In part 1, the introductory essay, it was alluded to that the solution to Trinidad & Tobago’s societal problems would be best understood and solved through a comprehensive analysis of what a properly ordered society is. It was also hinted to, that, perhaps T&T is making little positive societal movement since the notion of a “good society” might not be understood in the first place. Lastly, the essay mentioned that everyone wants what they know to be good for society, no one is aiming for society’s downfall (at least not purposely/objectively). Now we must begin to discuss in general the indispensable fundamental of the subject at hand, that is, man.
The reason we will focus on man is that the first thing one knows about society is that it consists of a plurality of persons. It is therefore fundamental to first discuss man since a “good” society would differ depending on what is good for the individual men that make it up. I am pressing forward based on the fair assumption that man should not be the slave of society or of any of its parts, economic or otherwise. I am treating with man as though society is oriented to serve him and not vice-versa.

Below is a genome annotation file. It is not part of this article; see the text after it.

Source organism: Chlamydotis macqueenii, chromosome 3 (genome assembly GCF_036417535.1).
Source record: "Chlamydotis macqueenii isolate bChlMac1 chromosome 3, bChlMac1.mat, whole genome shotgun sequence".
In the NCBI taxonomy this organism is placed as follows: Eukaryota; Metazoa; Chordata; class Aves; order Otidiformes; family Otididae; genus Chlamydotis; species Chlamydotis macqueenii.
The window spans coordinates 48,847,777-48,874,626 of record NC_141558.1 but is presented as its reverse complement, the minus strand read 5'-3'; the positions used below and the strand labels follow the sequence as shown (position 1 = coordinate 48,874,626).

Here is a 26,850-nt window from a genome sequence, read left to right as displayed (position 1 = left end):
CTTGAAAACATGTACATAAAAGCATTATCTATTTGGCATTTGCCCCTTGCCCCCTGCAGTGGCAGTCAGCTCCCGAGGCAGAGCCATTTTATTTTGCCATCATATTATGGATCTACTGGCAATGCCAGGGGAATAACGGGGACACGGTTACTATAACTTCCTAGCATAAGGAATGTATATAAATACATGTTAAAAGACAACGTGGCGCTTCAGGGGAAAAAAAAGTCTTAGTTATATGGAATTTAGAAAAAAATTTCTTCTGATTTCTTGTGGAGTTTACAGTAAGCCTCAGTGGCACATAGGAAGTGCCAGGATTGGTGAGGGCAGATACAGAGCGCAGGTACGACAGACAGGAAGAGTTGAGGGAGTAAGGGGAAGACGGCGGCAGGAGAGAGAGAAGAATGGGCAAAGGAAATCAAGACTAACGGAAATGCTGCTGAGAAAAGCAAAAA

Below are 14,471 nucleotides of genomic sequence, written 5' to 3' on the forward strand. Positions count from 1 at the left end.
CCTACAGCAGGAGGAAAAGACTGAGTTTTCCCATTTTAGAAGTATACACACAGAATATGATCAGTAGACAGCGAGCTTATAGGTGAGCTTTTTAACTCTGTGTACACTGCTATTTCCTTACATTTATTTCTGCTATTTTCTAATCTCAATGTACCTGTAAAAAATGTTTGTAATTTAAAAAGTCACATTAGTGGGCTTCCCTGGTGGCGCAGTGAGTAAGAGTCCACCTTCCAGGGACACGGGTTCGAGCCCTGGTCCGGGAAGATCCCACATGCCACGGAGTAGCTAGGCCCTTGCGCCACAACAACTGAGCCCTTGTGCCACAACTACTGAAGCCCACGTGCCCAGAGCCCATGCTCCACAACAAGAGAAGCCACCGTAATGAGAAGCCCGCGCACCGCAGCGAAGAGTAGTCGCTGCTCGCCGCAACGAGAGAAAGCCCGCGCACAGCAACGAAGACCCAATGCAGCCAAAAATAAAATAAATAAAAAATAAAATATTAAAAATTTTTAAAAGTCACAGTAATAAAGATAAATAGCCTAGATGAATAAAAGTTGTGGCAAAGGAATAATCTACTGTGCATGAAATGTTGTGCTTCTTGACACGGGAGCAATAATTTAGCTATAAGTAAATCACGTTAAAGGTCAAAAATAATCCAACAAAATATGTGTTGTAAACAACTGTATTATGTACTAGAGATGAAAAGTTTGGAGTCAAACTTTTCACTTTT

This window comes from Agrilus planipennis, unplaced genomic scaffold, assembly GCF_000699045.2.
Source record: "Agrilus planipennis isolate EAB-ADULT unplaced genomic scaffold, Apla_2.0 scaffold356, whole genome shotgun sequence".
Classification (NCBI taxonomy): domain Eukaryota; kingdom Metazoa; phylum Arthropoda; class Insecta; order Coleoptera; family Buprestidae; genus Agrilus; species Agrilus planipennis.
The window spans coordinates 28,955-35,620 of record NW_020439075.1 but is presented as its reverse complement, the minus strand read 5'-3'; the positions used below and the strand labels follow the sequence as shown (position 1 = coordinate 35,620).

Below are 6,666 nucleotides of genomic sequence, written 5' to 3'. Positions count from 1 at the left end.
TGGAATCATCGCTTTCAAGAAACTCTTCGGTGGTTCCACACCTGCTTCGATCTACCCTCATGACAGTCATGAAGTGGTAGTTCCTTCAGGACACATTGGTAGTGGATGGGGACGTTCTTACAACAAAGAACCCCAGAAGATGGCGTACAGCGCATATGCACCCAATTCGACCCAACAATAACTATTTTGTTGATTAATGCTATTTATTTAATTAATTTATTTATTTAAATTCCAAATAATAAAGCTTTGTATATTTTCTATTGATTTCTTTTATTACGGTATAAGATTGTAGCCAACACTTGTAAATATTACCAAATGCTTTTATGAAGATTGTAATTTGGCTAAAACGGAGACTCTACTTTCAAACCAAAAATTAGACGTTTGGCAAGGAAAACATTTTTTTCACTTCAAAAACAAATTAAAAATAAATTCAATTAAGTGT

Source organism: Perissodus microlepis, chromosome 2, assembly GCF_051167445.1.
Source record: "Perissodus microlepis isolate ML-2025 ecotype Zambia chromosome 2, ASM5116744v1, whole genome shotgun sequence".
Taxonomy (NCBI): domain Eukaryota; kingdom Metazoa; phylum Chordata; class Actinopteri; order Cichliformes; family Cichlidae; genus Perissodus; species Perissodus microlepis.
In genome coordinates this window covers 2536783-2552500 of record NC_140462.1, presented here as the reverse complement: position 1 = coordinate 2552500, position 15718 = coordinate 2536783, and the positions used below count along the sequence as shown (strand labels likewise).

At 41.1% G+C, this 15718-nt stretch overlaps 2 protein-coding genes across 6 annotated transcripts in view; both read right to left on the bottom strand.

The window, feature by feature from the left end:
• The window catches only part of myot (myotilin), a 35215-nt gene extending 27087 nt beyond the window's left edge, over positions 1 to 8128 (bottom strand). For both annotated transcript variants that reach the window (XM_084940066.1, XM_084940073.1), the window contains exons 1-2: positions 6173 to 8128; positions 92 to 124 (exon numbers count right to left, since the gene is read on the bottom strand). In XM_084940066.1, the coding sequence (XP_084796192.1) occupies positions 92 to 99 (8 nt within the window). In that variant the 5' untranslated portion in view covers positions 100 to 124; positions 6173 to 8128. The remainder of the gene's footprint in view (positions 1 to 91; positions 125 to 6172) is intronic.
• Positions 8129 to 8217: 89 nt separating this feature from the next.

Interesting, Intelligent, Free & Moral
Man is an interesting being. He has striking similarities to the creatures of the animal kingdom. It is certain however that what separates man from every other material creature is that he alone possesses the ability to understand this similarity between him and the other animals. Man alone (of creatures) can know in this abstract, yet real sense. The process of man’s “knowing” is both physical and intellectual or “spiritual.” Man senses the material things (he sees, touches, hears them, etc) and then is able to grasp the substance of what they are with his mind. Man then can understand concepts of things through the double function of his senses and mind. These two faculties of knowledge have traditionally been called “sensation” and “intellection.” They are man’s windows to the world. Sensation is the sensing while intellection is the grasping or understanding.